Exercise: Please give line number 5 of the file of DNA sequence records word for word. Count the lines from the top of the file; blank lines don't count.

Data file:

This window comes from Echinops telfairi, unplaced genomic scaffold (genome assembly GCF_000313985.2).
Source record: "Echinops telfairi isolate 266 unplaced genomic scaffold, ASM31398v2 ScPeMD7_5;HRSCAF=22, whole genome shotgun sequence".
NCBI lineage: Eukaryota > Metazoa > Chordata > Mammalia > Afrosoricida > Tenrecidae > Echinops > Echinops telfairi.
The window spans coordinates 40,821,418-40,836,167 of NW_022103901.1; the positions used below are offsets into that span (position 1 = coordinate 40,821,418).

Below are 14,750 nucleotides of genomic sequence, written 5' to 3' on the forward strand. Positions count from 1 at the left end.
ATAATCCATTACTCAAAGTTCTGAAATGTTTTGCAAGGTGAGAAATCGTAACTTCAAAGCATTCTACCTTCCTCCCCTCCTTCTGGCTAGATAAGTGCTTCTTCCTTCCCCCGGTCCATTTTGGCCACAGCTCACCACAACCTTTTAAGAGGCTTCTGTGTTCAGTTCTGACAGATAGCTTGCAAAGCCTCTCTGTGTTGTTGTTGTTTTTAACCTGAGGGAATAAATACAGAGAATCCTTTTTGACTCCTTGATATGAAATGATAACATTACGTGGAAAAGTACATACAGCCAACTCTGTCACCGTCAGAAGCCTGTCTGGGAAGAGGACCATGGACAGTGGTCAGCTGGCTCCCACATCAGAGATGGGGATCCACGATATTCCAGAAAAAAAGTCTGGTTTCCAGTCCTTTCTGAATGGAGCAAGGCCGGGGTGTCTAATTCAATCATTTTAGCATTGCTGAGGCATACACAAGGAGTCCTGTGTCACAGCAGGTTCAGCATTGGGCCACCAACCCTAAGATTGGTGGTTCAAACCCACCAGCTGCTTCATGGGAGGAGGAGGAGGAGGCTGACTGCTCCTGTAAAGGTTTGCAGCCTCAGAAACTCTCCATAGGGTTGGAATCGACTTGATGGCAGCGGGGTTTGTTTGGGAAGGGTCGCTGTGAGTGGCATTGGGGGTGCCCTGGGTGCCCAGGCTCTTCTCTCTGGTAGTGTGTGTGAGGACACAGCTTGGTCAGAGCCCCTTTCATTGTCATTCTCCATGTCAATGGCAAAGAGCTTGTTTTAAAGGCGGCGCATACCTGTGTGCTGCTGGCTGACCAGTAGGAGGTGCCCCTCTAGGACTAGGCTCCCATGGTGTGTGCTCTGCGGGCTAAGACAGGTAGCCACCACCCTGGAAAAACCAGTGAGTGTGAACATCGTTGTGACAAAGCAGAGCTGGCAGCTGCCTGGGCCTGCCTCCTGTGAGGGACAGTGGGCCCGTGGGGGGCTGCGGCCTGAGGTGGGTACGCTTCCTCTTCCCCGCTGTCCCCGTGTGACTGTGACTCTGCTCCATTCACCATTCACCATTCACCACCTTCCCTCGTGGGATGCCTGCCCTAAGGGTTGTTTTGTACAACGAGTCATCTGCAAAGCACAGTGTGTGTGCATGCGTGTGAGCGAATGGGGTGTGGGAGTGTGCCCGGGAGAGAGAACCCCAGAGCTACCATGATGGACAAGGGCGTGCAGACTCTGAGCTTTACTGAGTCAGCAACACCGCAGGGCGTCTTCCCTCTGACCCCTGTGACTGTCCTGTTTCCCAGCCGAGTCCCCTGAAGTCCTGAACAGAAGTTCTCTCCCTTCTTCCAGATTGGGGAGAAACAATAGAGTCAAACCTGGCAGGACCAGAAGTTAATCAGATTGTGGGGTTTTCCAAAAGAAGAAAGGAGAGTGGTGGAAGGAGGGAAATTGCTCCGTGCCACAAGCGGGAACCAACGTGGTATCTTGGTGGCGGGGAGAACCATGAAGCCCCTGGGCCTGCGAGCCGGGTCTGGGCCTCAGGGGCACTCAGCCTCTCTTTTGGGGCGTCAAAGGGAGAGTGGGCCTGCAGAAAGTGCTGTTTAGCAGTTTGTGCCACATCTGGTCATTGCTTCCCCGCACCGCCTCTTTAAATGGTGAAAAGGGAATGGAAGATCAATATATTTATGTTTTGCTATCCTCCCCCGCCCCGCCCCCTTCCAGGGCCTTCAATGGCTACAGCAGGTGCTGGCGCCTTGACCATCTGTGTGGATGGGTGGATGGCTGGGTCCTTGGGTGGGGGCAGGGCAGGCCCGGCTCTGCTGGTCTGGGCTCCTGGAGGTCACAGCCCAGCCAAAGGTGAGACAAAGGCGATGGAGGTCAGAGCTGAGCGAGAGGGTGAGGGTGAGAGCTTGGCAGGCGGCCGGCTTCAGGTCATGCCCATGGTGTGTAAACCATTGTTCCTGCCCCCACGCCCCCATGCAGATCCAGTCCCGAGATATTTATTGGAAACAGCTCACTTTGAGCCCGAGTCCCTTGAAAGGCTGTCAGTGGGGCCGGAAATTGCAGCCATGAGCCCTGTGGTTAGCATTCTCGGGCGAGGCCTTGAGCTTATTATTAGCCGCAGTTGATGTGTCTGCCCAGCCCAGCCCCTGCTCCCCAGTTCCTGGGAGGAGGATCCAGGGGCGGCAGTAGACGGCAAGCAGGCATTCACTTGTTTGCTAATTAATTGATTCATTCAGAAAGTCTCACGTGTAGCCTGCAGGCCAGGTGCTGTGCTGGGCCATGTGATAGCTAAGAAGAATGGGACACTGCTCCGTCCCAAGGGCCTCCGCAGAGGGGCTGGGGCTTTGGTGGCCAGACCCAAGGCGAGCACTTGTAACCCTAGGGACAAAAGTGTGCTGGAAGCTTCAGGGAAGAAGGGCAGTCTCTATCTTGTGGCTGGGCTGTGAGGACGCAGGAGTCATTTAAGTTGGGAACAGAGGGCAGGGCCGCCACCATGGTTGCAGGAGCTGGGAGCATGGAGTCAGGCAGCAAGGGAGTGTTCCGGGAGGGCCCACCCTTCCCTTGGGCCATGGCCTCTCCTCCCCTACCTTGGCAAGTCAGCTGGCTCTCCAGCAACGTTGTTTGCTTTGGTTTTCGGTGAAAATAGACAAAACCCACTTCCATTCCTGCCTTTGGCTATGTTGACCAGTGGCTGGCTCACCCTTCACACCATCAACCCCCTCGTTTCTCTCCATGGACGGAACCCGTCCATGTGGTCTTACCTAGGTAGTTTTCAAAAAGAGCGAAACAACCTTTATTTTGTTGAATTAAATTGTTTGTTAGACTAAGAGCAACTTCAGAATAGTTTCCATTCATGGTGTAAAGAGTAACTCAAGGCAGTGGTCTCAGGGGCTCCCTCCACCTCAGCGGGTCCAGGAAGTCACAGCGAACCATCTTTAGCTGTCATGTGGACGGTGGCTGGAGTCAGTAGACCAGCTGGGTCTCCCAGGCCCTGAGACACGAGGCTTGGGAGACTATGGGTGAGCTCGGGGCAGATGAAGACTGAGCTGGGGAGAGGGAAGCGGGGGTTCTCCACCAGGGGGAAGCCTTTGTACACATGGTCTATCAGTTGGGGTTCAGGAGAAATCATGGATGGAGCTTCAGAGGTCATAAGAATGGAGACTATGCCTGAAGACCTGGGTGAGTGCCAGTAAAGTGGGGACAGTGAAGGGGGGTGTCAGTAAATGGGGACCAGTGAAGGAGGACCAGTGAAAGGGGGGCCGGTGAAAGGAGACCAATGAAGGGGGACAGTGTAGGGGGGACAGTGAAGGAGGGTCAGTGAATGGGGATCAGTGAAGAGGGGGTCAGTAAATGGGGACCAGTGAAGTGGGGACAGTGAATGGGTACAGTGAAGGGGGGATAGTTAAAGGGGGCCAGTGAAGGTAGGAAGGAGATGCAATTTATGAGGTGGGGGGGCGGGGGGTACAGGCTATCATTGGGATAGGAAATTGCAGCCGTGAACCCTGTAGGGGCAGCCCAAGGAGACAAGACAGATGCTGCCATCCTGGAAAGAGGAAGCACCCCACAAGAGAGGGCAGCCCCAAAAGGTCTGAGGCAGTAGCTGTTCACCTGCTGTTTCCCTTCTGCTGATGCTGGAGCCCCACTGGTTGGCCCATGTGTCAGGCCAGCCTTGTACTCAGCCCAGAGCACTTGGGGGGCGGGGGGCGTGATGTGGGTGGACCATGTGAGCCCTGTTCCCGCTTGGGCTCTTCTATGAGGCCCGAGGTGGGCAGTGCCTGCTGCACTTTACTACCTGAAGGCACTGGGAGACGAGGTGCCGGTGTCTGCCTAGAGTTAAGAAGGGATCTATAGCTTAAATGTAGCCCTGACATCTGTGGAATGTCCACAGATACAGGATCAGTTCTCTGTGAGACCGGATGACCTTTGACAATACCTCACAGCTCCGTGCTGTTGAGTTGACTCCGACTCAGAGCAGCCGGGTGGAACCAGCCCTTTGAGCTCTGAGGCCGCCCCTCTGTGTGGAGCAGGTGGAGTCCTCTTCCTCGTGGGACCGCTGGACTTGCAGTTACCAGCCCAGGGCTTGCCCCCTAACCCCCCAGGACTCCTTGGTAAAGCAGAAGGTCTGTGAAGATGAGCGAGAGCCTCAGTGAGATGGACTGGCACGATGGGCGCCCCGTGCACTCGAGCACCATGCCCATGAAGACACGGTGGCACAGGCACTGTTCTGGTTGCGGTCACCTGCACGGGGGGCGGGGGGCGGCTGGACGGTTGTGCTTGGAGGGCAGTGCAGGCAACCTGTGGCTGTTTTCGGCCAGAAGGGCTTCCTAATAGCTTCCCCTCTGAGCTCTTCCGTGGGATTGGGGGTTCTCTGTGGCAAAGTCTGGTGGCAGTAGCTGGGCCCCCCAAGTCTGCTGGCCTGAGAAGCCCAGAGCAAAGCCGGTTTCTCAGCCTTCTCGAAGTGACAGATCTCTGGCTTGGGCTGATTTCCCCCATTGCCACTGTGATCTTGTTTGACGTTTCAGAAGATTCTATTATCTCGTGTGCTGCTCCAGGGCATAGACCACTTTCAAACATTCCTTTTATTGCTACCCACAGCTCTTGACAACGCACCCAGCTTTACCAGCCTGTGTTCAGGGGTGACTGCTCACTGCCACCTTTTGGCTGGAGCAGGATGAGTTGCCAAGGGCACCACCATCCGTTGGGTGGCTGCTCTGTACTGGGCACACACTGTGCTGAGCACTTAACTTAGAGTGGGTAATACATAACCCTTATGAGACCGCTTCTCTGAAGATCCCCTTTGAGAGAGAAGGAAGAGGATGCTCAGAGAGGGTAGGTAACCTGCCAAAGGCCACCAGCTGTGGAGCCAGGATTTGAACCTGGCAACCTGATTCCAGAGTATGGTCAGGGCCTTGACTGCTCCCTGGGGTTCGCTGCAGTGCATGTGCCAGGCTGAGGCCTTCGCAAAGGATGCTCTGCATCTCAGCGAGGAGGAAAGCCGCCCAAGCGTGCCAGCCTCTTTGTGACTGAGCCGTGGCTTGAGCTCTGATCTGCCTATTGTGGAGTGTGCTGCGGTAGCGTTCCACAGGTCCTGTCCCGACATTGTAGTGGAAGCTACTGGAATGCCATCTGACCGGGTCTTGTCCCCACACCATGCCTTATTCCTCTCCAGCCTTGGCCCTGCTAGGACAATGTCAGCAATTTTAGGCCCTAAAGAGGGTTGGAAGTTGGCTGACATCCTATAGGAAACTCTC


Below are 14,750 nucleotides of genomic sequence, written 5' to 3' on the forward strand. Positions count from 1 at the left end.